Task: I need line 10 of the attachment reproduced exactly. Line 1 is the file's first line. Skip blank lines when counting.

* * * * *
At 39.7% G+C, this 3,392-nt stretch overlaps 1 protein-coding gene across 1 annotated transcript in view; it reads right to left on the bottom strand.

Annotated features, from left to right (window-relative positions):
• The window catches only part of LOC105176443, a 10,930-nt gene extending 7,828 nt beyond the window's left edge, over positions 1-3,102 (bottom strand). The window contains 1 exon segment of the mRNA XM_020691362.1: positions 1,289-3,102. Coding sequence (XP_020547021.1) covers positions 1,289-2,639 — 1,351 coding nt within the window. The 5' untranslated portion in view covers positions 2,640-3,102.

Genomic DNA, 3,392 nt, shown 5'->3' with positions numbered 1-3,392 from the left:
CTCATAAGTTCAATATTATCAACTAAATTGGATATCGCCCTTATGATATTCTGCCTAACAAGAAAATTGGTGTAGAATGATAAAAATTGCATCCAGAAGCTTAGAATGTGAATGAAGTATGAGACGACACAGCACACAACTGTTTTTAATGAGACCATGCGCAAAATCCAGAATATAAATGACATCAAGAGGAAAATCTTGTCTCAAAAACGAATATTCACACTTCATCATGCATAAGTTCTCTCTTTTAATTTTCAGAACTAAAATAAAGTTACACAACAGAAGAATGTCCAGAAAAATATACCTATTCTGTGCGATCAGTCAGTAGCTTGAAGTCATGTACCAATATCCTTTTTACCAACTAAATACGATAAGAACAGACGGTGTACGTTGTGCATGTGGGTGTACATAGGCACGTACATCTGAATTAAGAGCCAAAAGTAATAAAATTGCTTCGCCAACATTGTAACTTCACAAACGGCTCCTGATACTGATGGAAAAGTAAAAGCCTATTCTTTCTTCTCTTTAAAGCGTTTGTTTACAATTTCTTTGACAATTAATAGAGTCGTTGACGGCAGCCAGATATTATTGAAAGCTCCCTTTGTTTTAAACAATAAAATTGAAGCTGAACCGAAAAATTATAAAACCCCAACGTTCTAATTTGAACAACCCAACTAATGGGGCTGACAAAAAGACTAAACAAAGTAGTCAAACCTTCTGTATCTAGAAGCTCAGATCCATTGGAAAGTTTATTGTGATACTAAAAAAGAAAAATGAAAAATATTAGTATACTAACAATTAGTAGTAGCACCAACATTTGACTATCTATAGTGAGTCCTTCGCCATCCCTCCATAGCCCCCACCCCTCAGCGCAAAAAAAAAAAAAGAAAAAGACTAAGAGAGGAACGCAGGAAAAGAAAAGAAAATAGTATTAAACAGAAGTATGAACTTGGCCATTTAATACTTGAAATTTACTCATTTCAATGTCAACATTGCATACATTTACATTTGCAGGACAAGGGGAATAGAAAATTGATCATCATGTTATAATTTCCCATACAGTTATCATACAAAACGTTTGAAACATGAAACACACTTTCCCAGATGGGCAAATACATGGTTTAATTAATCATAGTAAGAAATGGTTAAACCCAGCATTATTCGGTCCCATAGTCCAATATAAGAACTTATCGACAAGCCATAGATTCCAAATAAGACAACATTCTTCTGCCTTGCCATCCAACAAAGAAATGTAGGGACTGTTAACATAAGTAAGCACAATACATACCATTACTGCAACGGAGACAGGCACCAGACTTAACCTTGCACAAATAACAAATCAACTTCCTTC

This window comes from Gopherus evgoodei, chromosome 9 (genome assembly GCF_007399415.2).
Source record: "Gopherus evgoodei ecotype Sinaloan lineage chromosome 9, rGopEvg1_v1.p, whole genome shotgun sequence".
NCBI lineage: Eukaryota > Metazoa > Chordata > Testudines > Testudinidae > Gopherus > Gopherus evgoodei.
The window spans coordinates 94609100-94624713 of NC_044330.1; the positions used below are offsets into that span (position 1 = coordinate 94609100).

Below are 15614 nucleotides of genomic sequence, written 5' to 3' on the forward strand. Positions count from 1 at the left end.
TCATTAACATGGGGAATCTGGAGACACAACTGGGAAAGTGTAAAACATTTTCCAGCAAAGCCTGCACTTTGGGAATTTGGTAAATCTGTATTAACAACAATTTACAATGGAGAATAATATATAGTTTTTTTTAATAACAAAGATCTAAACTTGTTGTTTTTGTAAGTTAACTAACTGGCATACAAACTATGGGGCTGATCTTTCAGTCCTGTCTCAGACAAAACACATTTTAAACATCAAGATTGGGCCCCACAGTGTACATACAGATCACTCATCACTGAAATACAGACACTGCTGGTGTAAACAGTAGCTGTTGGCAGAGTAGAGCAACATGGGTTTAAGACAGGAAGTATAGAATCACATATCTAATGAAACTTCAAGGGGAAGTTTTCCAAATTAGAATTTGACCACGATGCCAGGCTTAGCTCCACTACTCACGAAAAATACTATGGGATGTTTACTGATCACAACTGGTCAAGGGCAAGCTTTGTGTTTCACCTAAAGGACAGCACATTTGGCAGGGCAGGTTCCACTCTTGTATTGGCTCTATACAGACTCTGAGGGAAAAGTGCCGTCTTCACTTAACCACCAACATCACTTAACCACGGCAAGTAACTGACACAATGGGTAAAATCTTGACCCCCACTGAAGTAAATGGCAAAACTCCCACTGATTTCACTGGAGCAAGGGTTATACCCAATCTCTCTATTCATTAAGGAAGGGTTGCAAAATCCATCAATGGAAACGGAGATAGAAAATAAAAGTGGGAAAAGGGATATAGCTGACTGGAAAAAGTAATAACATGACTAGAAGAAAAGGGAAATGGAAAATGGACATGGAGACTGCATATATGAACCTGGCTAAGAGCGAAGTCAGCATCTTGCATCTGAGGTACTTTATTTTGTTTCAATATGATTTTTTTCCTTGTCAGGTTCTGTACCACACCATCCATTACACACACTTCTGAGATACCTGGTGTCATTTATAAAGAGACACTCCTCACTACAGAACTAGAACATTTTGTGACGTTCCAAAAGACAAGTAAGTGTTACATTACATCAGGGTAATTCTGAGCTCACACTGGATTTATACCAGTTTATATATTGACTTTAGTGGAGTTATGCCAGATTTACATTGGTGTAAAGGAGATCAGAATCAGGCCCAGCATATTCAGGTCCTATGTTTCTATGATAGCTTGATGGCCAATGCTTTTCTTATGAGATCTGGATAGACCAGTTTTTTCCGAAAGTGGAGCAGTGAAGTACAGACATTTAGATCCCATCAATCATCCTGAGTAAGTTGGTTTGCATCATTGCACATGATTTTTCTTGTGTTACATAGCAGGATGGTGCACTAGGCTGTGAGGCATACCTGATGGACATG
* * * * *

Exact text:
Below are 15614 nucleotides of genomic sequence, written 5' to 3' on the forward strand. Positions count from 1 at the left end.